Having polished off what we had ordered, we ask for idlis and various chutneys. Gopalan is most passionate about solar water pumps which he believes will be transformational. SunEdison’s Social Innovations team is funding a pilot programme to install 200 solar water pumps for salt pan workers in Gujarat this year. The company will provide financing for the solar water pumps and train 10 SEWA (Self-Employed Women’s Association) members to install and maintain the solar water pump systems. In addition, SEWA will collect payments from salt pan workers in four annual instalments. Following the success of the pilot program, SunEdison and SEWA will work together to secure further funding to scale up the solar water pump programme. “If 25 million agricultural pumps go solar, 20% more electricity is available to the grid. A farmer doesn’t need to use the pump every day of the year. These pumps can feed the grid.” Another 2000 installations are planned in Karnataka, Madhya Pradesh, Uttar Pradesh and Punjab.
Gopalan’s hands have been full setting up projects in 10 other countries in the region. “South Africa is big,” he says. SunEdison, recently announced the acquisition of Singapore-based Continuum Wind Energy Ltd, with assets in India. Continuum owns and operates 242MW AC of wind power plants in Maharashtra and Gujarat apart from 170 MW of wind power under construction in MP. It has more than 1000MW of wind power plants in development across six states.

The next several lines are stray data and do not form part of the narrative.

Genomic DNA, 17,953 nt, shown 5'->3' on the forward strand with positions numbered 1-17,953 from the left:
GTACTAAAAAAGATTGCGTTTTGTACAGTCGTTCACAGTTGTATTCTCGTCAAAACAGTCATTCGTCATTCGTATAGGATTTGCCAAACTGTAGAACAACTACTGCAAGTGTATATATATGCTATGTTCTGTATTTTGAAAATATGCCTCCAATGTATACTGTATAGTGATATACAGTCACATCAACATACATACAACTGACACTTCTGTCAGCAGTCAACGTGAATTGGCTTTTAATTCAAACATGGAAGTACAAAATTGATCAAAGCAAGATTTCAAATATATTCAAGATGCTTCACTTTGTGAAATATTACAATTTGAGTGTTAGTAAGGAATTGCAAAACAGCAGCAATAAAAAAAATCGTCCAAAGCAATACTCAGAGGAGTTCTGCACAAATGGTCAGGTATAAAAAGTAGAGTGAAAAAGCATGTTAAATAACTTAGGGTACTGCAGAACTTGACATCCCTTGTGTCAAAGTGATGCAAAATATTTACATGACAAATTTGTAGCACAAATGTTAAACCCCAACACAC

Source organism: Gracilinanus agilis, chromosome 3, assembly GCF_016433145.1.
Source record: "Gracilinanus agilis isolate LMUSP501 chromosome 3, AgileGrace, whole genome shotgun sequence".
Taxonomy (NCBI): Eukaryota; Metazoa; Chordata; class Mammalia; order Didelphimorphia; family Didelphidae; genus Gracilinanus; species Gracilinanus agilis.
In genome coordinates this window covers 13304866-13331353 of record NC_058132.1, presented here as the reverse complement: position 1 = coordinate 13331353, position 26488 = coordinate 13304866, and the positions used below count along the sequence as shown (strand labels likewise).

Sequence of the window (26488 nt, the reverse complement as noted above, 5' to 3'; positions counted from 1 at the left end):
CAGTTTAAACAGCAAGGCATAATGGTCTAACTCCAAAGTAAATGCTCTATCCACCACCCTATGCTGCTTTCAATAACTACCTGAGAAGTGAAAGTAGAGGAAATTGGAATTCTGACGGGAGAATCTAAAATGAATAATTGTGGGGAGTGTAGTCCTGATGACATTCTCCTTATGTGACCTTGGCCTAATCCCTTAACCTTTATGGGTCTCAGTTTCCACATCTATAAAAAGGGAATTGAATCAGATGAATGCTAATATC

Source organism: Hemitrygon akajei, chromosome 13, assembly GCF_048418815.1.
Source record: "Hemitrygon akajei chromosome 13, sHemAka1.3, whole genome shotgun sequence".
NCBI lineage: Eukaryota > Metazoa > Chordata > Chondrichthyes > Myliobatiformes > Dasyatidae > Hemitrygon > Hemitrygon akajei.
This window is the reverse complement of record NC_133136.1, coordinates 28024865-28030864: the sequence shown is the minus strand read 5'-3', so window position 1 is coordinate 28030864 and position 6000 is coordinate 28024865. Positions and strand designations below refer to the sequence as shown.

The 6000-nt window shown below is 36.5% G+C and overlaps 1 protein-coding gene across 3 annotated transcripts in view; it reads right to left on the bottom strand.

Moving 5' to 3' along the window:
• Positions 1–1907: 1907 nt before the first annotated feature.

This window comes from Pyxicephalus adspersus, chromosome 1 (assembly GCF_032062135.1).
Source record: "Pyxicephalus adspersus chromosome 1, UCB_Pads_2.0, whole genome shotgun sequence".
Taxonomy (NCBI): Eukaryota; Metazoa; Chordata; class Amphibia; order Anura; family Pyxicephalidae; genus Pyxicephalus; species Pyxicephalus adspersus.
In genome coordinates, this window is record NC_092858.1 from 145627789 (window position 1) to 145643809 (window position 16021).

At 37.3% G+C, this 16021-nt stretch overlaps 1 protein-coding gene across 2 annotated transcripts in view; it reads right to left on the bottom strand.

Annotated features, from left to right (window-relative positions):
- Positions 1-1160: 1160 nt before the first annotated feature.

This buyout is the biggest in the clean energy sector in the country so far. “All these assets we have built and acquired over the last five years will serve us to take our asset portfolio public,” says Gopalan. To do that SunEdison has formed TerraForm Global Inc, to own and operate some of its power plants in emerging markets. TerraForm is going in for an IPO. It will operate as a “yield co”, a corporate structure used by renewable energy companies to bundle up power plants and spin them off. TerraForm Global operates solar, wind and hydro-electric projects in countries including China, India, South Africa and Brazil, with a total capacity of 987.8MW. Gopalan is now fully involved in the listing of TerraForm in the US.
SunEdison was named India’s best solar power producer by IPPAI (Independent Power Producers Association of India) and Deloitte, and was recognised globally for the ground breaking Gujarat Narmada Canal Top Solar project in 2012. It was also named as India’s most Innovative Developer for 2014. Gopalan himself has been chosen for the “Solar Power (Grid & Off-Grid) Person of the Year 2014-15” award by the Renewable World Awards 2014-15. “This was quite unexpected,” he says as we have one more cup of chukku coffee.